For skeptics who have yet to take the Federal Reserve at its word, its response to recent inflation data should be another indicator that policymakers are in no hurry to deviate from their path of easy monetary policy.
All Eyes Remain on Inflation: What We Said Last Quarter
- Monitoring inflation risk requires context for the uniqueness of the economic environment created by the measures to contain the spread of COVID-19. Inflation will play out differently across different industries just as labor participation and wage trends will play out differently across states
- The punchline: The change in the Fed’s framework for targeting inflation would lead to higher “cyclical” inflation, but the pickup in near-term inflation will not cause the Fed to deviate from its accommodative policy stance sooner than expected
What We Think about Inflation Now (Spoiler Alert: the Punchline Has Not Changed)
- Recall that under the Fed’s new inflation targeting approach, after periods of persistently low inflation, the Fed said it would tolerate inflation moderately above 2% “for some time,” to allow the economy to solidify a recovery
- Consumer prices increased 5.4% in June and the Fed did not blink. For skeptics who have yet to take the Fed at its word, this response to June inflation should be another indicator that policymakers are in no hurry to deviate from their path of easy monetary policy
What to Watch: Labor Force Participation and Wage Trends
To fully understand and prepare for the potential risk of inflation, we believe it is essential to disentangle price increases caused by the reopening of the economy from the more structural price increases that are part of a new business cycle. In our view, to do this, it is essential to assess trends outside the industries most heavily affected by the pandemic (Figure 1).
Figure 1. Two Tales of Inflation: Covid Sensitive and Covid Insensitive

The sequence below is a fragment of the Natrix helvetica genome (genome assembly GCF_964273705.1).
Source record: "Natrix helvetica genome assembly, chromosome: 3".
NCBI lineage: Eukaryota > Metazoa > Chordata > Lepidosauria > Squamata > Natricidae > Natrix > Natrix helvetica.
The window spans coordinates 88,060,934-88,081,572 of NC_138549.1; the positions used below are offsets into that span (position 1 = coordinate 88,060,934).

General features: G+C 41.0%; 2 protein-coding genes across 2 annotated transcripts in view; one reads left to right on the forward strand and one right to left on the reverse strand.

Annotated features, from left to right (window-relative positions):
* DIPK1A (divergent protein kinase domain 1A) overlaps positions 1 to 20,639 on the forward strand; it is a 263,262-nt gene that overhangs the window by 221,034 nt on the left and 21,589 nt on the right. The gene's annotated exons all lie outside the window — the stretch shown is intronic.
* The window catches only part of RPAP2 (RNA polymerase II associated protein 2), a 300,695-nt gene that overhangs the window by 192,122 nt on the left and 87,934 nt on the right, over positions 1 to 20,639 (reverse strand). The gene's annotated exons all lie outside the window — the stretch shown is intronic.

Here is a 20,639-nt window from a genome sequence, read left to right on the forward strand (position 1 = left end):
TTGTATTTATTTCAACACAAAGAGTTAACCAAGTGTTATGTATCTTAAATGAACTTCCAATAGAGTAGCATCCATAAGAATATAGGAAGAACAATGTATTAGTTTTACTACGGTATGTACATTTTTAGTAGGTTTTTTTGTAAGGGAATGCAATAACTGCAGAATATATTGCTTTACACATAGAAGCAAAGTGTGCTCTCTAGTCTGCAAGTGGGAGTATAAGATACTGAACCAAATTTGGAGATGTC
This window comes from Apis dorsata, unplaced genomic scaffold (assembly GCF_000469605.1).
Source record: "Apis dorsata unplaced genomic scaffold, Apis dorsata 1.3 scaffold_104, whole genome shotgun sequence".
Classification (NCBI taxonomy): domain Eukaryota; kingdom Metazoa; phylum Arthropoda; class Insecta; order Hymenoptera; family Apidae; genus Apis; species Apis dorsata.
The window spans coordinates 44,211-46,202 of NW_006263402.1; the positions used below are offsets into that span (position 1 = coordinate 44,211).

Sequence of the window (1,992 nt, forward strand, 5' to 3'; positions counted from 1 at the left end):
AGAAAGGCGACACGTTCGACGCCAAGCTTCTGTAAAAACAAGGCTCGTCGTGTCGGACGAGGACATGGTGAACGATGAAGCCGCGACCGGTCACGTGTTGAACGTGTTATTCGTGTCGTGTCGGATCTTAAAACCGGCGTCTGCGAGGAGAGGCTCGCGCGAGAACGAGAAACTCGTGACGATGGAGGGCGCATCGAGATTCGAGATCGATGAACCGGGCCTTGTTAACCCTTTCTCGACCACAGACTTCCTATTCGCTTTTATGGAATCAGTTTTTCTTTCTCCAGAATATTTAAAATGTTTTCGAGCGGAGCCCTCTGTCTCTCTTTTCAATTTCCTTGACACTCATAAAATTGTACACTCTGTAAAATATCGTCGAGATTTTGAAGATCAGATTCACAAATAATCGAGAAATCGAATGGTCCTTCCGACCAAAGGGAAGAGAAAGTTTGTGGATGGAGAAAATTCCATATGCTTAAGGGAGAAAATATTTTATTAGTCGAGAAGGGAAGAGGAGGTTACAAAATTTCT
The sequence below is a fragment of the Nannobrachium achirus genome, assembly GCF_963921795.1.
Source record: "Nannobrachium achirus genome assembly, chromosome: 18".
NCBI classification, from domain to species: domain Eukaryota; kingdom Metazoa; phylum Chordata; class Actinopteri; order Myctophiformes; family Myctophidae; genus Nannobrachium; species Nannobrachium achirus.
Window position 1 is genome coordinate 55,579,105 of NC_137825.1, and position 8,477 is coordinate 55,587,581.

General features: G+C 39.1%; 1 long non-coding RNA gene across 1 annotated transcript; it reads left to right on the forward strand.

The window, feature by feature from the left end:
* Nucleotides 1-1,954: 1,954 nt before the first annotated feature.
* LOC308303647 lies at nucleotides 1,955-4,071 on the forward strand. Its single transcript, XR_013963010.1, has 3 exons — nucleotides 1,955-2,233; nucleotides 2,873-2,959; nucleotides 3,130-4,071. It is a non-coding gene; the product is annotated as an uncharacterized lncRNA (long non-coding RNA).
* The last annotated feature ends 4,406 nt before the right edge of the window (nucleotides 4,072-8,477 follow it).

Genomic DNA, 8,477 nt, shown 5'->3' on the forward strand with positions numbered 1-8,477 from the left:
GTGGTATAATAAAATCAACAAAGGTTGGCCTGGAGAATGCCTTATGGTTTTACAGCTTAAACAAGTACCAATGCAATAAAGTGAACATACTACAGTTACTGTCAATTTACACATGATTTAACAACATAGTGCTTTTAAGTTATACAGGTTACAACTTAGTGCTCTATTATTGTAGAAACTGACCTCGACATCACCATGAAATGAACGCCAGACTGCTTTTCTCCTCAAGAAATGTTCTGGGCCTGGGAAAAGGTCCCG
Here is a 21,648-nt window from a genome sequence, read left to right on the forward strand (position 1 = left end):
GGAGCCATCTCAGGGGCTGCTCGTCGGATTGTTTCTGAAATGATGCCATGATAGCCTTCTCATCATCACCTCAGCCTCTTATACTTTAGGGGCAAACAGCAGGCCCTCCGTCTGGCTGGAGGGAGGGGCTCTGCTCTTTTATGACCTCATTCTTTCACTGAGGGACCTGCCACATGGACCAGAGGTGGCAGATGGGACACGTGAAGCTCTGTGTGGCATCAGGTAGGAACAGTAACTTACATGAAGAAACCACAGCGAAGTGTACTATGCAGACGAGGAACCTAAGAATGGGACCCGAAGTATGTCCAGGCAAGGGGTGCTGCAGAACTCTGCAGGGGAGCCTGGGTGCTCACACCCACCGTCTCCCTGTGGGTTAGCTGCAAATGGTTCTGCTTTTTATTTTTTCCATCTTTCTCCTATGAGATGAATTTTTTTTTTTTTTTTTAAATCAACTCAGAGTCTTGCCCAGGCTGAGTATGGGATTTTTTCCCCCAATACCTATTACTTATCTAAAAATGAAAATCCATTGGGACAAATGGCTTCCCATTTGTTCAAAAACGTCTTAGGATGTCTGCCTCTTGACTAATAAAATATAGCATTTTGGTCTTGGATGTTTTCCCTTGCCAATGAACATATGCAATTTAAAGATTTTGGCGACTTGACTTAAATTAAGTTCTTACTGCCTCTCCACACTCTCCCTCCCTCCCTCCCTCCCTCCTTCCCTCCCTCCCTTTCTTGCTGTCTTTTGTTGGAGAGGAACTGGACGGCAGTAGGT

Source: Bureau of Labor and Statistics, Federal Reserve and Voya Investment Management. Sensitive and insensitive Covid inflation as measured by the U.S. Federal Reserve of San Francisco Covid Sensitive/Insensitive Core PCE Contribution.
As Figure 1 shows, industries that have experienced a greater impact due to Covid also have experienced significantly higher inflation. The surge in Covid sensitive inflation is being driven primarily by supply constraints and a rapid reversion to pre-Covid price levels and trends. The Fed is willing to look through these influences. Evidence of structurally sticky inflation in areas such as housing would be more concerning to the Fed, along with a reinvigoration of feedback loops between wage growth and inflation.
The Fed appears to be acknowledging that pre-pandemic levels of employment may be challenging to attain given an accumulation of structural friction that has developed, i.e., skill set mismatches; and a gradual shift in prevailing attitudes for certain lines of work — notably in the leisure and hospitality sector, where many former workers have chosen not to return to their pre-pandemic jobs.
While there has been higher nominal wage growth across all industries in the private sector on a year-over-year basis, there also has been dispersion. For example, the leisure and hospitality sector currently is experiencing more than 7% YoY wage growth (Figure 2). Much of that growth has been driven by recent months, during which the shortage of workers — coupled with a surge in demand — has led to higher wages. The impact of this industry on the headline number is illustrated by the last row of Figure 2, which excludes leisure and hospitality from the private sector total.
Figure 2. Wage Growth is High across the Board but Highest in Covid-Sensitive Industries
Source: Bureau of Labor Statistics; Blue = positive and rising, Orange = positive and falling.
Figure 3 illustrates gender and age factors affecting the labor participation rate. Most notable is the sharp decline in participation among those over the age of 55, primarily due to retirements. The graph also shows that women are not returning to the workforce as quickly as men; though not illustrated here, this is particularly true for women with young children, who face challenges with kids out of school and access to day care.
Figure 3. Labor Participation Rate: % Change vs. February 2020
Source: Bureau of Labor and Statistics, Federal Reserve and Voya Investment Management. Labor participation % as calculated by the percentage change from the labor participation rate, by cohort, from February 2020.